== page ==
Out-of-work Southern Californians have been waiting months for unemployment checks to arrive as the coronavirus pandemic rages and employed residents have mistakenly received piles of payments for which they didn’t ask.
Now fed-up lawmakers have demanded an emergency audit of the state agency that handles those claims, the Employment Development Department.
The respective chair and vice chair of California’s Joint Legislative Audit Committee, Assemblyman Rudy Salas, D-Bakersfield; and state Sen. Richard Roth, D-Riverside; with the panel’s support, forwarded a directive to the state auditor this week to look into the matter.
Work on the audit, which will search for what’s causing the backlog and determine what should be done about it, will begin by the end of September, Salas said in a news release.
Gov. Gavin Newsom’s office also is looking into the problem.
“The magnitude of this is unprecedented,” Roth said by phone Thursday, Sept. 17.
According to Roth’s office, an estimated 1 to 1.2 million people potentially eligible for unemployment have been waiting months for payments.
Roth said 60% of calls placed to the department aren’t returned, and when employees do get back to callers, it’s often four to six weeks later.
Roth believes the problem isn’t the fault of department employees, but rather an antiquated computer system used for processing claims.
“This system has failed the people of California at a time of greatest need, and the status quo is simply unacceptable,” he said. “We have to fix it, and we have to fix it now.”
Roth said his office has received hundreds of calls from people frustrated by their inability to get help while they are out of work.
Every day the office of Assemblyman Chris Holden, D-Pasadena, receives calls from “desperate people” about the problem, Holden said in a statement.
“For six months now, the Employment Development Department’s inability to provide unemployment insurance benefits in a timely manner to qualifying Californians remains troublesome,” said Holden, who signed a Sept. 3 letter calling for an audit.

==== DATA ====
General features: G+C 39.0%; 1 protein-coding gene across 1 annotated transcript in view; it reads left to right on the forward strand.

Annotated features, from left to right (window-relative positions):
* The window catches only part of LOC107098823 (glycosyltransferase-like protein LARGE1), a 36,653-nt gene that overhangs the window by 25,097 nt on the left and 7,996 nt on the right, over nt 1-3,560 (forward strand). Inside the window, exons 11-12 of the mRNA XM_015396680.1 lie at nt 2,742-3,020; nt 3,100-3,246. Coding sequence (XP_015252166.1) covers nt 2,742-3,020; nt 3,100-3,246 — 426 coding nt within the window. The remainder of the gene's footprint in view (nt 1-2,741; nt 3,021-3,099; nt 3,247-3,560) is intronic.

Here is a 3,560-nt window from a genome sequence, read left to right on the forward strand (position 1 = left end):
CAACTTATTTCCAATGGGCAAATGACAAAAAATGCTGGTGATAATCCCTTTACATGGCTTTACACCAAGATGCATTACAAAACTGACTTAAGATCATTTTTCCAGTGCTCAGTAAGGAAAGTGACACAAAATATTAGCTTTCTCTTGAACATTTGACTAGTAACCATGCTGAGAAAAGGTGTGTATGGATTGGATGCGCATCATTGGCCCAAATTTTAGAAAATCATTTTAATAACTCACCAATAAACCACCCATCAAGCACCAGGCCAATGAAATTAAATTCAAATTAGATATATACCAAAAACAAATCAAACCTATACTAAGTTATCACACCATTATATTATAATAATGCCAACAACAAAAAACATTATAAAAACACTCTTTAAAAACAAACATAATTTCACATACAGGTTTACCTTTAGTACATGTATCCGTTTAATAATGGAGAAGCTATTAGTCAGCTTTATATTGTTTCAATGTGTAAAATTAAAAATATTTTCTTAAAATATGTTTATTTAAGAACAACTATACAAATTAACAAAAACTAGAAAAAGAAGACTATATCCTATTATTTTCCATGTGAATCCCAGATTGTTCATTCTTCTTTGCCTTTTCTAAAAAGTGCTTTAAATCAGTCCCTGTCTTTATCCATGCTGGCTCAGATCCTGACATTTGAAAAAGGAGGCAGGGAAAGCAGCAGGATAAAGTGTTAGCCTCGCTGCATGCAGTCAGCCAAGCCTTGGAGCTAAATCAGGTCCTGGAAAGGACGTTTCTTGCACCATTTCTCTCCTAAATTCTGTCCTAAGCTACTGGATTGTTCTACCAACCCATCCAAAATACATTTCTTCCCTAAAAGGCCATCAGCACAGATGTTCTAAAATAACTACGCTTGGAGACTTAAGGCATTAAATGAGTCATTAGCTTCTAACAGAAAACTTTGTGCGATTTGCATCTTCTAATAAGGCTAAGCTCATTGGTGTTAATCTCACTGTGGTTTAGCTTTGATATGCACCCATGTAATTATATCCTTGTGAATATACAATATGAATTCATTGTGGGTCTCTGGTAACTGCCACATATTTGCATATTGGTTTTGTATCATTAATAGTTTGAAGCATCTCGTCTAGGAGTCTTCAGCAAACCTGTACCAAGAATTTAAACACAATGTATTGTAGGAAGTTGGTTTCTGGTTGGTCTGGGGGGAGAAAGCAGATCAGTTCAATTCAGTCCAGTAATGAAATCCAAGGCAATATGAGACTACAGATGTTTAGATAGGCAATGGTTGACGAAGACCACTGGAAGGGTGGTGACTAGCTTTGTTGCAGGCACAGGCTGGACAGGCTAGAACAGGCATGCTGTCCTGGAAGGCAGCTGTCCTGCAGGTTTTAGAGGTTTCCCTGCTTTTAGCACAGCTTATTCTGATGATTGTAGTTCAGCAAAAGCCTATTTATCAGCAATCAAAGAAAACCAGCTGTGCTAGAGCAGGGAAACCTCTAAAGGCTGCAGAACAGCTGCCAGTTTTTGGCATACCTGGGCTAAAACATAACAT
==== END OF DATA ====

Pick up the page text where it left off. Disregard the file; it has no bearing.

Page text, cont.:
And, yet, he said, the need for such payments is “more urgent than ever before.”
State Sen. John Moorlach, R-Costa Mesa, who also signed the letter, said by phone that his staff has been working “all day” on cases involving unemployment benefits.
“Obviously, something is awry from a managerial standpoint,” Moorlach said.
Amanda McGuire, senior district representative for the Orange County senator, said more than half of the people she is helping are lost jobs and applied for benefits in March, and “have yet to receive a penny.”
Riverside resident Thomas Reece was one of many Southern Californians who lost jobs in March.
A substitute high school teacher who taught in Riverside and Corona, Reece said he immediately applied for relief but didn’t receive his first unemployment check until June.
“I called and called and called,” he said. “I tried to go online. And after about 30 days my (online) account with EDD just disappeared.”
He said he mailed letters and documents to the department on 10 to 12 occasions.
After getting nowhere for seven weeks, Reece reached out to Roth’s office. Four weeks later, he received the payment.
“It took an act of Congress, so to speak if you will, to get that,” he said.
Shonntae Young, of Moreno Valley, said she was working as a waitress at an Ontario restaurant when the pandemic struck, and she received a furlough letter March 6. Two days later, she said, she applied for unemployment.
Her payment came Aug. 24, Young said.
Thomas Dawson, a retired Army staff sergeant living in Murrieta, has been seeing another side of the problem.
Dawson said in the past three weeks he has received 155 pieces of mail from the Employment Development Department. His address was on each of the envelopes, but he said they were addressed to about 50 people he doesn’t know. He never applied for — and doesn’t want — unemployment.
“This is basically fraud that is going on here,” he said. “People need their money and they’re not getting it.”
Dawson said he tried to get the post office to send one letter back to where it came from, but it wound up back in his mailbox again.
So now, he said, he takes all the unemployment mail sent to him in error to the office of state Sen. Melissa Melendez, R-Lake Elsinore.
“I could easily throw these things away — throw them away like junk mail,” Dawson said, but he wants to do the right thing.
Melendez said her office has received hundreds of such letters from people living in her southwest Riverside County district.
“You would not be believe it,” she said. “And some of them have debit cards in them. Some of them have checks.”آموزش سئو